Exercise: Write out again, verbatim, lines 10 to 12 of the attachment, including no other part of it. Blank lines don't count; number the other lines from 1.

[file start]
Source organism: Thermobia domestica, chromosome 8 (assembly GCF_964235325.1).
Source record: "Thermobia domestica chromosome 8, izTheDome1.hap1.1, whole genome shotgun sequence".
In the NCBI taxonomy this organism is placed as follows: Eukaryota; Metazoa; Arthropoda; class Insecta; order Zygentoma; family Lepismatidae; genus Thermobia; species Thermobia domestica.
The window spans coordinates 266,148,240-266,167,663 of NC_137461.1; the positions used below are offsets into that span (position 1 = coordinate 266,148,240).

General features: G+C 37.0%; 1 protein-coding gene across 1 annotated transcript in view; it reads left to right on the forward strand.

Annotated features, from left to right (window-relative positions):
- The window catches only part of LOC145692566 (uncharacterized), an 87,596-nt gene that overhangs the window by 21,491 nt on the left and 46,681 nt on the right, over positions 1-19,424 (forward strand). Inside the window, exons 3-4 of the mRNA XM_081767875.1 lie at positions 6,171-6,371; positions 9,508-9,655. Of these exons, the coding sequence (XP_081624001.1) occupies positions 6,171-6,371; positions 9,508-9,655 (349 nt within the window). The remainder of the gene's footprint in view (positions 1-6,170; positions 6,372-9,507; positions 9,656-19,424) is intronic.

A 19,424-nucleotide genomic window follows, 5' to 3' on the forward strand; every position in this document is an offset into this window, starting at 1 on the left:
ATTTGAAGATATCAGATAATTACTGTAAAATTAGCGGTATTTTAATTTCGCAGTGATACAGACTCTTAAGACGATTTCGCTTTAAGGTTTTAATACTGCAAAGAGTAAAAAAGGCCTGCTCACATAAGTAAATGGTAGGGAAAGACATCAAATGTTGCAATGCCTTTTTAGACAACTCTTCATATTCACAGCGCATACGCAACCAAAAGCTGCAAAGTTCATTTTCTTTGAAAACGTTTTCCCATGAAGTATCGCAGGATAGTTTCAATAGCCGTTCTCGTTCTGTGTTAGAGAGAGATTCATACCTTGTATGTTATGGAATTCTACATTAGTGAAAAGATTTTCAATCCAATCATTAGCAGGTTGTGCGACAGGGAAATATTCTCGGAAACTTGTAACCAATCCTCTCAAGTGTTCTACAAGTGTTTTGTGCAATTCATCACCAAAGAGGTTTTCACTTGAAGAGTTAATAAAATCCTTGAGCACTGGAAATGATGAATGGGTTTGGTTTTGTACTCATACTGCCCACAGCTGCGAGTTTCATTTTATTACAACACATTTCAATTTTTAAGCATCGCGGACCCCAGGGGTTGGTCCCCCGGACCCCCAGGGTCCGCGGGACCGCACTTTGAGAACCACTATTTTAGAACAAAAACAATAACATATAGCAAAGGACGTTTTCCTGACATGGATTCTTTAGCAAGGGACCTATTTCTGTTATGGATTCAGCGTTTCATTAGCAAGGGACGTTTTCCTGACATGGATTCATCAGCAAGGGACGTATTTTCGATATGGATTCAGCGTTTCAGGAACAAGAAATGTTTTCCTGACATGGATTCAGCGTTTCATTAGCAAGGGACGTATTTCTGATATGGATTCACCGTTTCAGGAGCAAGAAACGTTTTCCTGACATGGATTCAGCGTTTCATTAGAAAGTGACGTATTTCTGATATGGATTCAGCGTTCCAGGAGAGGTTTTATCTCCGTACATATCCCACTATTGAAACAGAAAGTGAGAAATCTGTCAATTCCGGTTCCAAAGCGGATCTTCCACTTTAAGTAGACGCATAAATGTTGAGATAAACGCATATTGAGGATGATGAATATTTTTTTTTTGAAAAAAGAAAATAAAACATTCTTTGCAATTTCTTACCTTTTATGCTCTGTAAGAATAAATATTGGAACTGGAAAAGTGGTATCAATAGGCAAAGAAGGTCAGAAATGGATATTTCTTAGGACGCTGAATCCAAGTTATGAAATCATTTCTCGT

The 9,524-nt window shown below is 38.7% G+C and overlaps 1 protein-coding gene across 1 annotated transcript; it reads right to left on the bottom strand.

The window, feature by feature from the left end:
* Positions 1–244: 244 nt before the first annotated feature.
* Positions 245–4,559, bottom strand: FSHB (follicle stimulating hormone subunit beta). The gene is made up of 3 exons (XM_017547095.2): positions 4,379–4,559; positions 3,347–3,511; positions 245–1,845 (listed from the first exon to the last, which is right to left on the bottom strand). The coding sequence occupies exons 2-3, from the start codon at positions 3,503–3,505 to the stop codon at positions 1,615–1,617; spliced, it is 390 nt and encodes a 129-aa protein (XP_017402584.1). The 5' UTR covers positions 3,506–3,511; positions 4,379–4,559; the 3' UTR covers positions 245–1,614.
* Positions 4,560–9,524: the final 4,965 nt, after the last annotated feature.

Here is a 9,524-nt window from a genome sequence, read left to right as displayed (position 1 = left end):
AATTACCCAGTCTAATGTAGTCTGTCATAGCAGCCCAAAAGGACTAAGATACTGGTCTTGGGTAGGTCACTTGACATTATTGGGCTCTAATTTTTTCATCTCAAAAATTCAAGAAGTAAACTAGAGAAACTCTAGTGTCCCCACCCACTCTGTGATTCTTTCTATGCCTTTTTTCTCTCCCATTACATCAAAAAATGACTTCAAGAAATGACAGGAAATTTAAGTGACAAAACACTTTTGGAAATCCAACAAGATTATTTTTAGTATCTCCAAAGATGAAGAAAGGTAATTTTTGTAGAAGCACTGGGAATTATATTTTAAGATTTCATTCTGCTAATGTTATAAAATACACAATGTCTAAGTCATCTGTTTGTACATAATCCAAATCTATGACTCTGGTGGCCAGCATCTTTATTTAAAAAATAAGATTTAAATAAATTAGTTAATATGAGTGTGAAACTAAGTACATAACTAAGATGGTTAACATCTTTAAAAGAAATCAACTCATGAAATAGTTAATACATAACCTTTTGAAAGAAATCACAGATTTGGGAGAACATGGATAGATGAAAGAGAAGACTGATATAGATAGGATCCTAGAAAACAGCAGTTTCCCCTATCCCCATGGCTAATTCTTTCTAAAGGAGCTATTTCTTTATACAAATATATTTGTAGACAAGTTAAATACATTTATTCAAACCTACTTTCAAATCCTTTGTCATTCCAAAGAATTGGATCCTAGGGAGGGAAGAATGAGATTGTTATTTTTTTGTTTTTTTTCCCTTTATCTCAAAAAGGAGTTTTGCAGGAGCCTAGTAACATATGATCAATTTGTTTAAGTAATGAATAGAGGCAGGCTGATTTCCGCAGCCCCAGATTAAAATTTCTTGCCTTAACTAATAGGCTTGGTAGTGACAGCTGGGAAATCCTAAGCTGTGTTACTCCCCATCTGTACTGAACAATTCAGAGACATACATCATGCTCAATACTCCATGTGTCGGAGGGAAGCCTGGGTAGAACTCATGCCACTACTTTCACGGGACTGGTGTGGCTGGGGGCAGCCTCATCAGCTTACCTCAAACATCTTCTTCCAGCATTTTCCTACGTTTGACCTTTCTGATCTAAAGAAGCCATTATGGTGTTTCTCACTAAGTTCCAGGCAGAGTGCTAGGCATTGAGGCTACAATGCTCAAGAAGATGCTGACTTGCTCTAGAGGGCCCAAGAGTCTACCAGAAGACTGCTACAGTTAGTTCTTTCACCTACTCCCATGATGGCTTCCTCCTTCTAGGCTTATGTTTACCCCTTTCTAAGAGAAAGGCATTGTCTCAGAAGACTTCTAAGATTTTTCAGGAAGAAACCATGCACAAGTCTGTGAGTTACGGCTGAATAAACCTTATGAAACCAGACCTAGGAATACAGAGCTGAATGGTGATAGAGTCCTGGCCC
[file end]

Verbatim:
The 9,524-nt window shown below is 38.7% G+C and overlaps 1 protein-coding gene across 1 annotated transcript; it reads right to left on the bottom strand.

The window, feature by feature from the left end:
* Positions 1–244: 244 nt before the first annotated feature.